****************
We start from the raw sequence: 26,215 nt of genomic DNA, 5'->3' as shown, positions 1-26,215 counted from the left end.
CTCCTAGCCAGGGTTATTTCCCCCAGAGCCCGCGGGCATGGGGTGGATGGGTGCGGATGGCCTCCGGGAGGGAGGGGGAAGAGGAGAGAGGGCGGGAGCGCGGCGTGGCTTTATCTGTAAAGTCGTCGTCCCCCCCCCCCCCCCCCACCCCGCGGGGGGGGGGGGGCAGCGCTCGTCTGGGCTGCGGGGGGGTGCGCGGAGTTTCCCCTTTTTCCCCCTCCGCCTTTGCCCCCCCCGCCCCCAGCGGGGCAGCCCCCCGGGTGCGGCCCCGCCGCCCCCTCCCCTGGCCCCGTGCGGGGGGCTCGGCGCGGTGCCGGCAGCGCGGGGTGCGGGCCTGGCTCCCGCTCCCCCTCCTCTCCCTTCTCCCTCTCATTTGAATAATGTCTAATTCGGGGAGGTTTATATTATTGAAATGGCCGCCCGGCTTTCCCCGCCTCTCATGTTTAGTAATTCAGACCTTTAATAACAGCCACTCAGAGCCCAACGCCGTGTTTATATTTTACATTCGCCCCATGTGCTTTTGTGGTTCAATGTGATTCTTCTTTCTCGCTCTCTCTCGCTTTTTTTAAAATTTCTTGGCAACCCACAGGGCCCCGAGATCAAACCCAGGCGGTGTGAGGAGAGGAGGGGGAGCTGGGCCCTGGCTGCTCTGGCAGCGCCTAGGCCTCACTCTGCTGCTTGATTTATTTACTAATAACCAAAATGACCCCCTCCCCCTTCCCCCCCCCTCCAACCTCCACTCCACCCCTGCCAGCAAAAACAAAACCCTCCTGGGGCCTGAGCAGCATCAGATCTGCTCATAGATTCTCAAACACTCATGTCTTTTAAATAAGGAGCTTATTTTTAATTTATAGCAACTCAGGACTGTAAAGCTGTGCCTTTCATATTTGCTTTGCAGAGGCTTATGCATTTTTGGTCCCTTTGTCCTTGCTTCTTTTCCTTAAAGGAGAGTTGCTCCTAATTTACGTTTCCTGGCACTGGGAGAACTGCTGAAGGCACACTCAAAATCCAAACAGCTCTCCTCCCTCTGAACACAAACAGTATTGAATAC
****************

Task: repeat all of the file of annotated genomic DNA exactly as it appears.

We start from the raw sequence: 26,215 nt of genomic DNA, 5'->3' as shown, positions 1-26,215 counted from the left end.
CTCCTAGCCAGGGTTATTTCCCCCAGAGCCCGCGGGCATGGGGTGGATGGGTGCGGATGGCCTCCGGGAGGGAGGGGGAAGAGGAGAGAGGGCGGGAGCGCGGCGTGGCTTTATCTGTAAAGTCGTCGTCCCCCCCCCCCCCCCCCACCCCGCGGGGGGGGGGGGGCAGCGCTCGTCTGGGCTGCGGGGGGGTGCGCGGAGTTTCCCCTTTTTCCCCCTCCGCCTTTGCCCCCCCCGCCCCCAGCGGGGCAGCCCCCCGGGTGCGGCCCCGCCGCCCCCTCCCCTGGCCCCGTGCGGGGGGCTCGGCGCGGTGCCGGCAGCGCGGGGTGCGGGCCTGGCTCCCGCTCCCCCTCCTCTCCCTTCTCCCTCTCATTTGAATAATGTCTAATTCGGGGAGGTTTATATTATTGAAATGGCCGCCCGGCTTTCCCCGCCTCTCATGTTTAGTAATTCAGACCTTTAATAACAGCCACTCAGAGCCCAACGCCGTGTTTATATTTTACATTCGCCCCATGTGCTTTTGTGGTTCAATGTGATTCTTCTTTCTCGCTCTCTCTCGCTTTTTTTAAAATTTCTTGGCAACCCACAGGGCCCCGAGATCAAACCCAGGCGGTGTGAGGAGAGGAGGGGGAGCTGGGCCCTGGCTGCTCTGGCAGCGCCTAGGCCTCACTCTGCTGCTTGATTTATTTACTAATAACCAAAATGACCCCCTCCCCCTTCCCCCCCCCTCCAACCTCCACTCCACCCCTGCCAGCAAAAACAAAACCCTCCTGGGGCCTGAGCAGCATCAGATCTGCTCATAGATTCTCAAACACTCATGTCTTTTAAATAAGGAGCTTATTTTTAATTTATAGCAACTCAGGACTGTAAAGCTGTGCCTTTCATATTTGCTTTGCAGAGGCTTATGCATTTTTGGTCCCTTTGTCCTTGCTTCTTTTCCTTAAAGGAGAGTTGCTCCTAATTTACGTTTCCTGGCACTGGGAGAACTGCTGAAGGCACACTCAAAATCCAAACAGCTCTCCTCCCTCTGAACACAAACAGTATTGAATAC